Gisele Bündchen: Women Breaking Barriers to Clean Energy

Gisele Bündchen: Women Breaking Barriers to Clean Energy

Fashion icon Gisele Bündchen @giseleofficial is a Goodwill Ambassador for
the UN Environment Programme. She has been dubbed the world’s ‘greenest’
celebrity. After a more than five-mile walk to gather firewood with women in Kenya, she speaks out about the need for modern energy to reduce women’s labour and reduce pollution.

Cross-posted from UN Women

Gisele with women from Kisumu in Kenya
Gisele talking to local women from Kisumu about their dangerous journeys to collect firewood for cookstoves. Photo: © Practical Action

Fashion icon Gisele Bündchen @giseleofficial is a Goodwill Ambassador for
the UN Environment Programme. She has been dubbed the world’s ‘greenest’

I believe that if you want to help the world be a better place, you have to
learn about what is happening in different countries. When we break out of our
bubbles, we can see what we can do to make change.

I went to Kenya, for example. I learned a lot about the problems of
environment and energy, and also how amazing women are when they work together.

I could see for myself what the Beijing Platform for Action means. This
visionary agenda for women’s empowerment was adopted almost 20 years ago, yet it
already talks about gender inequalities in managing natural resources and
safeguarding the environment, and how we need to break these barriers.

Too often, women suffer from environmental damages with little say in how to
do things differently. At the same time, women are on the frontlines of
protecting our environment. We understand that our futures depend on it.

Did you know how big an impact a simple wood-burning stove can have on a
woman’s life? People use these because they do not have modern energy-like
electricity. The stoves produce a lot of toxic smoke. This harms the environment
and human health. More people die from this smoke than malaria—globally, about
4.3 million every year. That is horrible. In rural Kenya, however, people don’t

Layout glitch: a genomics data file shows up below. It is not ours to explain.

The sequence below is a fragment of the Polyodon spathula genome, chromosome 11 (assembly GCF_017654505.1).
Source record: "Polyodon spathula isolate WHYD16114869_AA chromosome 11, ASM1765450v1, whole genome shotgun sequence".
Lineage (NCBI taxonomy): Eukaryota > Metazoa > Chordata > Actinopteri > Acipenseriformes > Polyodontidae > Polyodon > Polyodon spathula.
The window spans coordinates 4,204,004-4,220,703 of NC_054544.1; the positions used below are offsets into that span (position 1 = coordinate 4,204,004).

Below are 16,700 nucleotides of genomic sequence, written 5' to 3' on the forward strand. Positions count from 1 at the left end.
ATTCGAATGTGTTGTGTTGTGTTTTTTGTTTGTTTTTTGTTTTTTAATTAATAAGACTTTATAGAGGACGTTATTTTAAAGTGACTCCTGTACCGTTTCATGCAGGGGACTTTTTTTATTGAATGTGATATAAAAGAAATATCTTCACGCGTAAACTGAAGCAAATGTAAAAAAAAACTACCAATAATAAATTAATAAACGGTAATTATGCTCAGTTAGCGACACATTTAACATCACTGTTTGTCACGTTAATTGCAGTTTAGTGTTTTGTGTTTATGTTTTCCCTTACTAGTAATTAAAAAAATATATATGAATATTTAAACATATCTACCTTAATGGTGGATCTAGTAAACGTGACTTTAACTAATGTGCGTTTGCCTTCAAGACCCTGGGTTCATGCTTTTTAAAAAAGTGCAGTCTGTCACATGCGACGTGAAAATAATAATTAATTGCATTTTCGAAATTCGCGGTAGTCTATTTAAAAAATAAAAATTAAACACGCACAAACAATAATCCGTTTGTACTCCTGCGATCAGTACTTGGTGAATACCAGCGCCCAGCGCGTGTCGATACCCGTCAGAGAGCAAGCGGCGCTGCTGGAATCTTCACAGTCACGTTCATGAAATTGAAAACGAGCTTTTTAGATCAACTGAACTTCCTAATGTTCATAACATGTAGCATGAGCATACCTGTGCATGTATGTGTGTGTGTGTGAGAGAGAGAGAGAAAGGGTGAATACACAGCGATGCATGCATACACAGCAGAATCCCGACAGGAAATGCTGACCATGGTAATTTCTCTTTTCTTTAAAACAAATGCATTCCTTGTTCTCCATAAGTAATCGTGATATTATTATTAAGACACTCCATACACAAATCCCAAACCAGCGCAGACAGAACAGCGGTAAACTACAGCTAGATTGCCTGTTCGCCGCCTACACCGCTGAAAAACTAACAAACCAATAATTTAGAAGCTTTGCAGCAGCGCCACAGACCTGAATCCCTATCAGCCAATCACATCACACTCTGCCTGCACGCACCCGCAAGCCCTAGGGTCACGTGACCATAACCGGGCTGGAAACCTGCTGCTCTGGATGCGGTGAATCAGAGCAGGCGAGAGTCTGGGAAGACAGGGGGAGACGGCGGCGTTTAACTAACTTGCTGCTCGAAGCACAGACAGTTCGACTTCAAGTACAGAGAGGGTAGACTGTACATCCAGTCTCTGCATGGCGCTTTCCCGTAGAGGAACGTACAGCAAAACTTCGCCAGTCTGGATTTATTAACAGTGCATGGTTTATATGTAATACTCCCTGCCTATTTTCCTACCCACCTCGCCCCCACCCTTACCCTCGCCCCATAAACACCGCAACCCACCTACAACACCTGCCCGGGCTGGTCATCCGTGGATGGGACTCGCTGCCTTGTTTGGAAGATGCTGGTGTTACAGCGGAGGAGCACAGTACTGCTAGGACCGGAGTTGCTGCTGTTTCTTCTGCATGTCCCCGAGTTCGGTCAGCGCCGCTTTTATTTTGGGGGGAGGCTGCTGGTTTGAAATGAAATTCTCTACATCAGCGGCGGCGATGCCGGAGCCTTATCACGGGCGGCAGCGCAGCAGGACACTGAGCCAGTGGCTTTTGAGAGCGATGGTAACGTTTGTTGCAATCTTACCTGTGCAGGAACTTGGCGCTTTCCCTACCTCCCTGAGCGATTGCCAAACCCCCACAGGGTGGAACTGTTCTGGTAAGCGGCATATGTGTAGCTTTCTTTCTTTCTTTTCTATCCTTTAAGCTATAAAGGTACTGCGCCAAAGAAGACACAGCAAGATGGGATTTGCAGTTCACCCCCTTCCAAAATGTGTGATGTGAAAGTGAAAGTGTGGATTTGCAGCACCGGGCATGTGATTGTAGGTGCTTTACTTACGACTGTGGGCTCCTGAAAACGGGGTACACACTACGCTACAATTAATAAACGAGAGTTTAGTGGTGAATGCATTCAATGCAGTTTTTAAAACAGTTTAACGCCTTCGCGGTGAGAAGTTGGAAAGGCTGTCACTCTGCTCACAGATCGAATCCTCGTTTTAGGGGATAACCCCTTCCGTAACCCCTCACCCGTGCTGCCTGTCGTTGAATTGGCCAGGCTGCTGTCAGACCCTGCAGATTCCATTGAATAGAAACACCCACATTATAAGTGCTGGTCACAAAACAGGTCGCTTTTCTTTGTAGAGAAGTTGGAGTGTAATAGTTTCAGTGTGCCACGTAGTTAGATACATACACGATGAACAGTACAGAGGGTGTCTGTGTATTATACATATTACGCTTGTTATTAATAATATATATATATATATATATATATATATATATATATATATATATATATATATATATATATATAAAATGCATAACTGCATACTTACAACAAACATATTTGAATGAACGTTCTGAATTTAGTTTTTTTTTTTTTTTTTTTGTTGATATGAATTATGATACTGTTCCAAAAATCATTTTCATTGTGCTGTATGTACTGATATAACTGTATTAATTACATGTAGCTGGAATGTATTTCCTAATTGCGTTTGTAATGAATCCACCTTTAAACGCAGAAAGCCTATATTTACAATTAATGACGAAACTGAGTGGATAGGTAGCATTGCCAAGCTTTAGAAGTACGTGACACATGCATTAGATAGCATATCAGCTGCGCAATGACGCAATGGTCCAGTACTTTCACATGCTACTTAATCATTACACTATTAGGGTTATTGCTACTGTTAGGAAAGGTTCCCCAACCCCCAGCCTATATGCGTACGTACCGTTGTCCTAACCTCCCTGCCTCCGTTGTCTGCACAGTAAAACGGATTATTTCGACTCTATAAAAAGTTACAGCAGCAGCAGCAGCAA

have other options—only 4 per cent have access to electricity.

Getting enough wood for the stoves is also a huge burden for women, who spend
many hours collecting and carrying it. I wanted to see this for myself, so I
went with women in a village outside Kenya’s city of Kisumu. At least two times
a week they gather wood, leaving at dawn and coming home at dusk. Because so
many nearby trees have already been cut down, they have to walk for many hours.

The day I went we travelled more than five miles, which they said was a short
trip. The heat was intense, and we had to carry heavy tools. The women told me
they were worried about how so much of the forest had been cut down. They
wondered where they would get wood in the future.

When we arrived at a place to cut wood, we found it full of thorns that
pricked our fingers. Each woman cut about 40 kilogrammes—enough to fill two very
large suitcases. They carried it back on their heads. I could only carry about
one-fifth of what they normally do.

It made me see how modern energy is vital to people’s lives. These women are
strong and work hard to care for and feed their families, but they need new
kinds of fuel.

Fortunately, more and more women in Kenya and in other countries are involved
in solutions to this problem, like slow-cooking stoves made from local clay and
smoke hoods that reduce pollution in homes by up to 70 per cent. The stoves use
50 per cent less wood—it’s a win-win for people and the environment.

One of my favorite people on my trip to Kenya was Naomi, a community leader.
She has developed a fireless cooker, which conserves wood and reduces smoke
inside. It keeps food warm for eight hours after cooking, so fires can be put
out to conserve wood.

Even though she faces many challenges, Naomi maintains a refreshingly
positive outlook on life. She shared with me the great joy she gets from making
others laugh! I saw she was well-liked and respected by other women in her

There are many women like her around the world: smart, strong and positive.
We all benefit when they share their energy and their ideas, unrestricted by
gender inequality. Our common environment is too big a concern to leave anyone
out of better caring for it, and women are central to finding solutions.

I believe we should all have a dream no matter what our circumstances are. The women I met in Kenya reminded me of how important it is to never give up. They showed me that empowering women means empowering humanity. We should always believe in ourselves and our power to make a difference.

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